Now, don’t misunderstand me, most of the time everything turns out okay. One evening might be about her heartbeat slowing and mine racing, but the next morning it’ll be like it never happened, and we go back to me saying “bear with me, I’m sure I’ll figure out how to change ECG/EKG paper eventually…” and she replying “I remember being a student, oh those were the days…”


This picture is from the basement. Want to guess how many times I got lost down here?

In Norway, it takes three years to become a nurse. In the fall I start my second year. It’s still a long road in front of me, but what an adventure. And at this moment, I see only green lights ahead.


A student, but a Blogger

I can’t believe that it’s already been two months since school started. I can’t believe that it’s just 10 weeks to my last exam. Time passes by so quickly, too quickly, and there’s so much to learn. There’s so much to experience.

Such as watching Zombie-walks!

I underestimated the difficulty of nursing studies. I never thought it would be easy, but I never thought it would be this difficult either. When I started I was prepared for having to read a lot, but I didn’t foresee my own reaction to several of the topics. I didn’t foresee my own need to feel good at what I’m going to work with in the future. I need to know that my patients will be as good taken care of in my hands as they would be in my colleagues’.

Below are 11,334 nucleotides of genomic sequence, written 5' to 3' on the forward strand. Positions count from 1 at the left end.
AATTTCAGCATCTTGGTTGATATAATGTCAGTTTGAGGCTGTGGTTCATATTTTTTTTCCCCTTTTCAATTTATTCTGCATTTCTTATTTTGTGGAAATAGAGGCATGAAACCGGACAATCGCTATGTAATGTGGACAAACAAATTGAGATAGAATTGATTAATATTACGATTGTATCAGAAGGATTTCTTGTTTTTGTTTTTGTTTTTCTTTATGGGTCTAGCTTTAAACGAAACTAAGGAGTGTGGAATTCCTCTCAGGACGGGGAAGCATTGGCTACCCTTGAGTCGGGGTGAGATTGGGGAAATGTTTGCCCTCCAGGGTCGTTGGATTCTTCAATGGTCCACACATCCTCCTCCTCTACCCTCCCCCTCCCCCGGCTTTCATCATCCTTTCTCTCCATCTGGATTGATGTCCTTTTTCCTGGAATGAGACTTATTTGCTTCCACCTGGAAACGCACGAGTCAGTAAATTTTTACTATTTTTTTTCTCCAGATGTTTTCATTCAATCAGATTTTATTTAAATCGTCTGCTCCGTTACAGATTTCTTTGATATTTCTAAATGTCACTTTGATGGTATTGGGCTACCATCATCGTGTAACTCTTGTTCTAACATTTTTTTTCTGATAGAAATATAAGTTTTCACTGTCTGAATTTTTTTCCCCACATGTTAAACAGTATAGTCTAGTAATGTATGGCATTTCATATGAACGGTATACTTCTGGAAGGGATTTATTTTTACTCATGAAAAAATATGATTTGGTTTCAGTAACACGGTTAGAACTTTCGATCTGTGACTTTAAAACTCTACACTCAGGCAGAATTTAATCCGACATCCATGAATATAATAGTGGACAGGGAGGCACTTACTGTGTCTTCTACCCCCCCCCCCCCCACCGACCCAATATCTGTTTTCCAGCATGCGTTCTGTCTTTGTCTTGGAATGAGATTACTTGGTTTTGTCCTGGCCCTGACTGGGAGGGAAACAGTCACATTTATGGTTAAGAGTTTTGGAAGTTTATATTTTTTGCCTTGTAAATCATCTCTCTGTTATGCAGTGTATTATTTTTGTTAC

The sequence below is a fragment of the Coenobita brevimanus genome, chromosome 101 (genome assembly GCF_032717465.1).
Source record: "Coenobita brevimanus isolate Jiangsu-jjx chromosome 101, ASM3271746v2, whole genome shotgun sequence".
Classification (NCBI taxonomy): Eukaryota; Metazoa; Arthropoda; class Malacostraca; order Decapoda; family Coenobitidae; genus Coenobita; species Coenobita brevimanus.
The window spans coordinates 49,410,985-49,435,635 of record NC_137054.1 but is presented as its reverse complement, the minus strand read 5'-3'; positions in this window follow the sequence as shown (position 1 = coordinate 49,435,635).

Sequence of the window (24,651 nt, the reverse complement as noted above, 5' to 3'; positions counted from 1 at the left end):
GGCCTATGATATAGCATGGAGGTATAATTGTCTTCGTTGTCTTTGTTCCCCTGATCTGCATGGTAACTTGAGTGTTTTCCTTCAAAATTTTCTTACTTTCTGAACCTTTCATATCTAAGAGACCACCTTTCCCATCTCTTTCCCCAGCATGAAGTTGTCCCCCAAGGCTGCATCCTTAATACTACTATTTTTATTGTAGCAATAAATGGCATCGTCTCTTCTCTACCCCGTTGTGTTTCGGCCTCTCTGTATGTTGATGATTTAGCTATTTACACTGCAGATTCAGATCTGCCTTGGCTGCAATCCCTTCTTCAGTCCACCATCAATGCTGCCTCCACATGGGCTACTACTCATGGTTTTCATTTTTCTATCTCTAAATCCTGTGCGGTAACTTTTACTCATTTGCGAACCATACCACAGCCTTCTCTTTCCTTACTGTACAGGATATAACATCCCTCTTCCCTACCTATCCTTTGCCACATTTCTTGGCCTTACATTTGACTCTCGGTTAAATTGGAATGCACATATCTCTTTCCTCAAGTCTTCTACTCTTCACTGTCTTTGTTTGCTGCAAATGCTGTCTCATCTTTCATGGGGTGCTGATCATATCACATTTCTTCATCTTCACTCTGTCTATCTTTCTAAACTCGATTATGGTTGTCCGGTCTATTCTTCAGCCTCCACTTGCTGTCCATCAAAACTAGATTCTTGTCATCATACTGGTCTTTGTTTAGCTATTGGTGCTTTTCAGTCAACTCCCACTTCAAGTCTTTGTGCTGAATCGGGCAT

By what you just read you would think I spend all my time reading. However, I have a great deal of fun too. Probably more than I should. I love the freedom of being on my own. I love solving all the minor problems that pop up. I love making my own mistakes, even the ones I said I’d never do.

Rumor has it I washed something red with my light-colored clothes…

Blogging and studying is getting problematic, but as I still love to interact with you; to share and receive – I’ll continue doing it anyway. I think there will be more picture-posts in the future though, and maybe I’ll post more seldom. I hope you are all well and enjoying your everyday!

Matters of the Heart

Warning: This post contains a real heart.